Örjan Brinkman is the president of the Swedish Consumers' Association and the pan-European organization BEUC. He says the latest scandal is proof that there is not enough regulation and monitoring.
"Industry can't afford to do it itself, it needs to be in law," says Örjan Brinkman.
So far in Sweden the insecticide has only been found by one wholesaler. But the Swedish authorities admit they cannot keep track of everything.
Petra Fogelberg at Sweden's Food Agency says they keep track of what is happening in the world, and if they get reports from other countries then they follow up to trace the substances in Sweden, but that it is impossible to keep track of all forbidden substances.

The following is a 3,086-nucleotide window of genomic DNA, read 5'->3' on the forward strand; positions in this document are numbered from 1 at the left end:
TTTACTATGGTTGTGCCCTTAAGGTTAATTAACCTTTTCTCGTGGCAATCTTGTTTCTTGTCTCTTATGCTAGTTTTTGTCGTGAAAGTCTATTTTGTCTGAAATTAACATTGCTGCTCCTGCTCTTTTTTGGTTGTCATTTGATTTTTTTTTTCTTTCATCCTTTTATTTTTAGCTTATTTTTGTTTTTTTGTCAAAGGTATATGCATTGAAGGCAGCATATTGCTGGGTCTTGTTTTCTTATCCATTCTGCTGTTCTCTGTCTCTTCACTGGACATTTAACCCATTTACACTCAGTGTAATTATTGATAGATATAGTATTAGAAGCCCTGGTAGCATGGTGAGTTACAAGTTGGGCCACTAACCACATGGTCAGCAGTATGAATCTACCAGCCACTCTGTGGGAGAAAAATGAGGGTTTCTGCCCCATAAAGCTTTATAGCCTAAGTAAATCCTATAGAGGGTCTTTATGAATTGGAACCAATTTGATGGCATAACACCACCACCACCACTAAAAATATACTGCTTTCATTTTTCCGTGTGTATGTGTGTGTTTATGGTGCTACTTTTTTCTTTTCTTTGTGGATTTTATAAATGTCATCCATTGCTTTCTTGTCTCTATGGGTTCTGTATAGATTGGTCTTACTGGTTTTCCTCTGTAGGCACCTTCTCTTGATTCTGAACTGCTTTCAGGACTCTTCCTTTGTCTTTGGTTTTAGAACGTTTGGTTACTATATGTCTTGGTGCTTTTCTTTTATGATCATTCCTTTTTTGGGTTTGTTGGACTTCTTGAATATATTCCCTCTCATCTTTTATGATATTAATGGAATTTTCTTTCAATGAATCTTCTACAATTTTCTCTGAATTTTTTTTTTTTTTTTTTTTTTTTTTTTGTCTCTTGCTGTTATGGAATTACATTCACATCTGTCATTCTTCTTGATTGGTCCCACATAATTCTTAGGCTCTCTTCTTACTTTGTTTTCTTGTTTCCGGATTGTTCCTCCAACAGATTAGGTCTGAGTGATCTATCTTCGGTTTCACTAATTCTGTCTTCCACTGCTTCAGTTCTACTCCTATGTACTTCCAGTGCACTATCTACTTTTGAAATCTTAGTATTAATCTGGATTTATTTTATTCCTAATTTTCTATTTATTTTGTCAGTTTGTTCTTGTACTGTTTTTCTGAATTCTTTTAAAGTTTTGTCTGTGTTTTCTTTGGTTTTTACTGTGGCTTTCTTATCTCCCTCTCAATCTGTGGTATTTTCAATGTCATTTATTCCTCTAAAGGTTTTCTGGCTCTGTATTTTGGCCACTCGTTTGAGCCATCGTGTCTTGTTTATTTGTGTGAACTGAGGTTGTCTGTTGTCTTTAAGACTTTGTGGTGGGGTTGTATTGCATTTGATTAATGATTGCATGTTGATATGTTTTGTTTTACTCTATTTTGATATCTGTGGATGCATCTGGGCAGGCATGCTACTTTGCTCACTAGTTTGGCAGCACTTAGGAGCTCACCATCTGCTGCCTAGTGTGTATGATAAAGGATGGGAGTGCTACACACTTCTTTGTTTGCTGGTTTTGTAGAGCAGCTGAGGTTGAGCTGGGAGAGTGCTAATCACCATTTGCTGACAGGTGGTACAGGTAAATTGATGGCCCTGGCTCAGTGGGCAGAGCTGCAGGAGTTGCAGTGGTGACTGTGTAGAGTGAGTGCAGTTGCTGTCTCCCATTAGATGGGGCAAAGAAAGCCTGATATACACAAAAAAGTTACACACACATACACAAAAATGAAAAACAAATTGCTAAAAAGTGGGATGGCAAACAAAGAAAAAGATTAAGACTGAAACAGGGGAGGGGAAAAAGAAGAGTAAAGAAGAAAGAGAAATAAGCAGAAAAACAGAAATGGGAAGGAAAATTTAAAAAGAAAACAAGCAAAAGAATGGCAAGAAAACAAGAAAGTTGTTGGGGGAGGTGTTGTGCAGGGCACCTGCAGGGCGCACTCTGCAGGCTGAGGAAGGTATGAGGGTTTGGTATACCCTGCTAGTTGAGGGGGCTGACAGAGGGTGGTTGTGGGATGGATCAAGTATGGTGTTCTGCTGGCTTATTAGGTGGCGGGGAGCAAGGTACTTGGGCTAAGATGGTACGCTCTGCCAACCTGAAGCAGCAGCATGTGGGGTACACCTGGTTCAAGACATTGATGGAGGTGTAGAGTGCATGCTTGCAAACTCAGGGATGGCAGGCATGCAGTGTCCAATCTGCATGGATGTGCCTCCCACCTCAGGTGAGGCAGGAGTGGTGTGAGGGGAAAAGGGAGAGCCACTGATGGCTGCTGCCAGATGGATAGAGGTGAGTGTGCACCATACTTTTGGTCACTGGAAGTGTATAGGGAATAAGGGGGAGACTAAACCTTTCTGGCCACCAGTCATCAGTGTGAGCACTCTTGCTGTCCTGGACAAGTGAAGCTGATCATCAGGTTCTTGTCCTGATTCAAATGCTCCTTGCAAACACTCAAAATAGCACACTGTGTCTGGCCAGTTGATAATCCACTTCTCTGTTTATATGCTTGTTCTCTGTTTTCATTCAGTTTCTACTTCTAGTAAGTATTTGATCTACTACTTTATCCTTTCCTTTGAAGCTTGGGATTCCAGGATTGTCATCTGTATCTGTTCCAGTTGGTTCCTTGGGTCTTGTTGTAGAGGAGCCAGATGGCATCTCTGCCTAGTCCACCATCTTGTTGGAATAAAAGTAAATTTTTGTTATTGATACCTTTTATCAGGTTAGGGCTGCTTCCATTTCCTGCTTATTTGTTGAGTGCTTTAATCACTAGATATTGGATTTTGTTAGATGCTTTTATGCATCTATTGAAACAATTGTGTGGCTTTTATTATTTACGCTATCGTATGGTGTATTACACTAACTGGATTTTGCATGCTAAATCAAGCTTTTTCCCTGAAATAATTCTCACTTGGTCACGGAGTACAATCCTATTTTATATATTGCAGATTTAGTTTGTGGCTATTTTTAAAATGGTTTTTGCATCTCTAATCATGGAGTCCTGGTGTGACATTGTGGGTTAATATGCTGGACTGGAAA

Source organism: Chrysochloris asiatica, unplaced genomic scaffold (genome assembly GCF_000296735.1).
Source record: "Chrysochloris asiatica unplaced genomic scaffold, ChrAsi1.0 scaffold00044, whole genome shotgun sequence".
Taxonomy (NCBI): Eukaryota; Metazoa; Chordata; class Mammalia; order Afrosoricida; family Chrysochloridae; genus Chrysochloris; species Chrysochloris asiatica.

The eggs in question come from the Netherlands. The EU Commission has called a crisis meeting to discuss what action to take. The substance has been found in 15 EU countries and Switzerland and Hong Kong.
The Swedish Food Agency says that the amount of insecticide detected in the eggs from Netherlands is not a level dangerous for humans.